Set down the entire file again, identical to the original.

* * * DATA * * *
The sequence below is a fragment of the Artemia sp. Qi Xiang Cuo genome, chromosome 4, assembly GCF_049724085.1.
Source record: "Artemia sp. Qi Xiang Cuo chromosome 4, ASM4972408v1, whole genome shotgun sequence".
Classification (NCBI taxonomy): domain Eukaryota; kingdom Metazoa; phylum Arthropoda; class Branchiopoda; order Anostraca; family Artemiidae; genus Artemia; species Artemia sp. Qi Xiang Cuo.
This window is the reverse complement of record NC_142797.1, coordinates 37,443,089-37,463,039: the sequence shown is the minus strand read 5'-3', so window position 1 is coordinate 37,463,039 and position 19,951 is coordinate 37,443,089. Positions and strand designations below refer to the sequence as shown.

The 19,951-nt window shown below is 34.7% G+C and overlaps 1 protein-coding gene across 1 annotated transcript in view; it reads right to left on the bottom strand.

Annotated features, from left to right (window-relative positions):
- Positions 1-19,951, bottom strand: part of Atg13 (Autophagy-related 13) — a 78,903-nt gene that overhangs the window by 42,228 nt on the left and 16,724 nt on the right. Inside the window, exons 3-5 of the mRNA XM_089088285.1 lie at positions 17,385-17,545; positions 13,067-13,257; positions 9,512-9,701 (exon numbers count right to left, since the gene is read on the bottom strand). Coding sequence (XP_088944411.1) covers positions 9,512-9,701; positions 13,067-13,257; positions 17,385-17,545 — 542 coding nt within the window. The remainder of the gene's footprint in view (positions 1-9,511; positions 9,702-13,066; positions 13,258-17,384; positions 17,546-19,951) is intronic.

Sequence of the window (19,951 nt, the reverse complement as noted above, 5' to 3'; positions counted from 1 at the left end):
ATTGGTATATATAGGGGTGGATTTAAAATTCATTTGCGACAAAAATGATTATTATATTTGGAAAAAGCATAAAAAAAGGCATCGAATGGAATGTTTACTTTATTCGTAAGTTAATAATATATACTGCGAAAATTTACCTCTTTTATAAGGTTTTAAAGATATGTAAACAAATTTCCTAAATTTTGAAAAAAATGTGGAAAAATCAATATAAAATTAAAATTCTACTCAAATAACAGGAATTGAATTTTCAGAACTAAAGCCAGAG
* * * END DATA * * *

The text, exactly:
The sequence below is a fragment of the Artemia sp. Qi Xiang Cuo genome, chromosome 4, assembly GCF_049724085.1.
Source record: "Artemia sp. Qi Xiang Cuo chromosome 4, ASM4972408v1, whole genome shotgun sequence".
Classification (NCBI taxonomy): domain Eukaryota; kingdom Metazoa; phylum Arthropoda; class Branchiopoda; order Anostraca; family Artemiidae; genus Artemia; species Artemia sp. Qi Xiang Cuo.
This window is the reverse complement of record NC_142797.1, coordinates 37,443,089-37,463,039: the sequence shown is the minus strand read 5'-3', so window position 1 is coordinate 37,463,039 and position 19,951 is coordinate 37,443,089. Positions and strand designations below refer to the sequence as shown.

The 19,951-nt window shown below is 34.7% G+C and overlaps 1 protein-coding gene across 1 annotated transcript in view; it reads right to left on the bottom strand.

Annotated features, from left to right (window-relative positions):
- Positions 1-19,951, bottom strand: part of Atg13 (Autophagy-related 13) — a 78,903-nt gene that overhangs the window by 42,228 nt on the left and 16,724 nt on the right. Inside the window, exons 3-5 of the mRNA XM_089088285.1 lie at positions 17,385-17,545; positions 13,067-13,257; positions 9,512-9,701 (exon numbers count right to left, since the gene is read on the bottom strand). Coding sequence (XP_088944411.1) covers positions 9,512-9,701; positions 13,067-13,257; positions 17,385-17,545 — 542 coding nt within the window. The remainder of the gene's footprint in view (positions 1-9,511; positions 9,702-13,066; positions 13,258-17,384; positions 17,546-19,951) is intronic.

Sequence of the window (19,951 nt, the reverse complement as noted above, 5' to 3'; positions counted from 1 at the left end):
ATTGGTATATATAGGGGTGGATTTAAAATTCATTTGCGACAAAAATGATTATTATATTTGGAAAAAGCATAAAAAAAGGCATCGAATGGAATGTTTACTTTATTCGTAAGTTAATAATATATACTGCGAAAATTTACCTCTTTTATAAGGTTTTAAAGATATGTAAACAAATTTCCTAAATTTTGAAAAAAATGTGGAAAAATCAATATAAAATTAAAATTCTACTCAAATAACAGGAATTGAATTTTCAGAACTAAAGCCAGAG